WRITING here last August I said there were no plans to shut any of Glasgow’s libraries, adding that none would remain closed for any longer than was absolutely necessary.

Eight months on and that hasn’t changed. I said libraries wouldn’t close and I meant it. The SNP City government is not in the business of removing library services from communities.

We must be, however, clear-eyed about the impact of the pandemic. Any politician claiming that things can return to normal overnight as though Covid has never happened is being deliberately misleading.

And when they have been kept fully informed of the ramifications of this unforeseen global catastrophe for Glasgow Life, as Labour and Tory councillors have, it’s more disingenuous still.

The charity lost around £40 million in projected income due to Covid. The furlough scheme, grants and sound management headed off some of the pressures but it is still around £20m short of where it would be had the pandemic not shut venues and cancelled events for over a year.

The upshot is that not every service can open as soon as we would like or from the exact same venue. In some cases the buildings can’t accommodate social distancing or require significant upgrading. But these vital amenities will remain in the communities they serve.

Just over a month ago the City Council was able to provide Glasgow Life with a £100m financial guarantee, meaning it could both address immediate needs and plan for the future.

We’re seeing the fruits of that this week, with some of the 90 venues scheduled to reopen by August already operating again. The challenge was huge but the SNP-Green budget found a solution.

Yet despite being fully briefed about the financial challenges faced by Glasgow Life and the potential impact on users, neither Labour nor the Tories produced any plan whatsoever for services and venues. Their only solution was to chop almost £5m from Glasgow Life’s budget allocation.

In fact, had the Tories had their way they would have brutally shut down the Maryhill Hub and Ashgill Recreation Centre in Milton without any consideration for local need. Scratch the surface of the Glasgow Tories and you will find an appetite to rip the heart from communities which would have made Mrs Thatcher proud.

Labour, meanwhile, is in the throes of another disinformation campaign, circulating false lists and claiming facilities, many of which are scheduled to open this week, are earmarked for closure.

Yet again they are marching communities to the top of the hill with warnings over services being axed only for the truth to be very different. They did it with Whitehill Pool two years ago, a facility some senior Labour figures are again claiming will shut.

In fact, Whitehill Pool will welcome swimmers back next week. There is a world of difference between how we do business now and how amenities and buildings were treated in the past.

In short, we have a commitment to our citizens and a plan for reactivating historic buildings wherever possible.

Current Scottish Labour leader Anas Sarwar’s election catchphrase is about “moving on from the past”. The reality of his party’s neglect of Glasgow over many decades is closed facilities and communities deprived of much needed amenities.

It’s a failure to invest in the fabric of neighbourhoods, with historic buildings left to crumble into ruin. That past, littered with examples like Govanhill Baths and Springburn Halls, a legacy of eyesores and dead space, can’t be glossed over with glib statements. The past he wants to forget is costing us many millions of pounds to address.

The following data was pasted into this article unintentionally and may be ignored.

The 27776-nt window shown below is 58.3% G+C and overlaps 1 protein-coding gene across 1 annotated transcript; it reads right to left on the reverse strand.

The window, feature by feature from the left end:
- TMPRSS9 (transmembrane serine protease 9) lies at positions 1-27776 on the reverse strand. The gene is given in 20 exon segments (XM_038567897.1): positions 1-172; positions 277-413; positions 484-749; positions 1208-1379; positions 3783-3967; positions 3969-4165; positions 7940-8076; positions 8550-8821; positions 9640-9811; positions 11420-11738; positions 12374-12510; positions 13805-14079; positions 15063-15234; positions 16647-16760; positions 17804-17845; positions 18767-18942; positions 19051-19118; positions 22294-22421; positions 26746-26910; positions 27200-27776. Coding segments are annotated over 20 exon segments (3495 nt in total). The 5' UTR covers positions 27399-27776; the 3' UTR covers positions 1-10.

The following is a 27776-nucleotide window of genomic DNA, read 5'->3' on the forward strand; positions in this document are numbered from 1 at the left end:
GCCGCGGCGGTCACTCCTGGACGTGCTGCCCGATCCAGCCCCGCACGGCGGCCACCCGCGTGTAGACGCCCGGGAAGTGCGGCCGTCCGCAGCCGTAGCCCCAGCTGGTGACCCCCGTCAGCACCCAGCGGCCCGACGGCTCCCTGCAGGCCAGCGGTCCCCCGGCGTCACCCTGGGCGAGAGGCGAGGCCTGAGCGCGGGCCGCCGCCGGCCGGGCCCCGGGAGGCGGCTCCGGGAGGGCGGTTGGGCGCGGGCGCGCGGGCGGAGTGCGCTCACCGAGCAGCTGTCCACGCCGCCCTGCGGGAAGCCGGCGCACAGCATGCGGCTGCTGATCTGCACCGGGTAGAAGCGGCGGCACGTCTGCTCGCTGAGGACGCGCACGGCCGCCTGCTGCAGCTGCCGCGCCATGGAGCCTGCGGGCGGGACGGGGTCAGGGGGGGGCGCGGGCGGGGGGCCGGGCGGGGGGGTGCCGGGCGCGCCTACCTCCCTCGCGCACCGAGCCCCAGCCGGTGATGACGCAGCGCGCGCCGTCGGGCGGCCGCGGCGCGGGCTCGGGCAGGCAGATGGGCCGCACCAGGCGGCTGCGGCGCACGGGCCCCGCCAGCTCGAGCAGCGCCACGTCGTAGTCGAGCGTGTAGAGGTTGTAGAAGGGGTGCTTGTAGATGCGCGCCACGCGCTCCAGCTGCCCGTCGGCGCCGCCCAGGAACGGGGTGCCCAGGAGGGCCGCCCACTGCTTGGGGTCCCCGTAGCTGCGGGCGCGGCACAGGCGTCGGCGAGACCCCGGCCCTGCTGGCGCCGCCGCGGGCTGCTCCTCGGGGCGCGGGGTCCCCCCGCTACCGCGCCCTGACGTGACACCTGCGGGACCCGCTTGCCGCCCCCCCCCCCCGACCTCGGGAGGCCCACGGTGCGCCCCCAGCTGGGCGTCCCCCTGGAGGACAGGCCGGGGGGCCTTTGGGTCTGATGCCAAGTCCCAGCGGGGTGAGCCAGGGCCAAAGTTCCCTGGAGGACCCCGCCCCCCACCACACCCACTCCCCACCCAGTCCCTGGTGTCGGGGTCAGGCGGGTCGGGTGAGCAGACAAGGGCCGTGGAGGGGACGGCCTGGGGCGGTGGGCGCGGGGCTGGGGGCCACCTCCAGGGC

Equally, I am happy to acknowledge past decisions with positive outcomes, such as the relocation of the old Easterhouse and Pollok libraries to the Bridge Complex and the Pollok Civic Realm – vibrant, modern spaces with close access to other services. This model will soon be replicated in Parkhead with cross-party support for the library to move to a new purpose-built community hub while securing the future of the 120-year Carnegie building.

This is what we want to see in both Maryhill and Whiteinch, retaining all-important services within the community and new investment and use found for the buildings.

Neither services nor building are being abandoned. Indeed, back in August I stated that innovative solutions would be needed to overcome Covid’s challenges, including re-imagining some public libraries through the development of community hubs.

This wasn’t a radical idea or an expedient excuse. It was building on a successful model all parties have supported over many years.

The same applies to our long-standing commitment to community ownership. A recent report by the Scottish Government’s expert group on social renewal calls for a leap forward in community control as part of our post-pandemic recovery, with more control over local services and the stewardship of local assets to be put in the hands of communities.

There are some recent excellent examples of this in Glasgow, with community sports clubs activating local pitches. The huge response to our People Make Glasgow Communities launch indicates a clear appetite for more community control.

This is not a replacement for council services but a means of enhancing community resilience and wellbeing.

I know just how cherished so much of what Glasgow Life delivers is to citizens, both the actual services and where they are delivered from. And I understand the uncertainty and concern the impact of and re-emergence from Covid is generating.

But to be clear, the closure of services is not on our agenda, politically or operationally. The impact fallout from the pandemic may be with us for some time but we will ensure our communities and our heritage do not pay the price.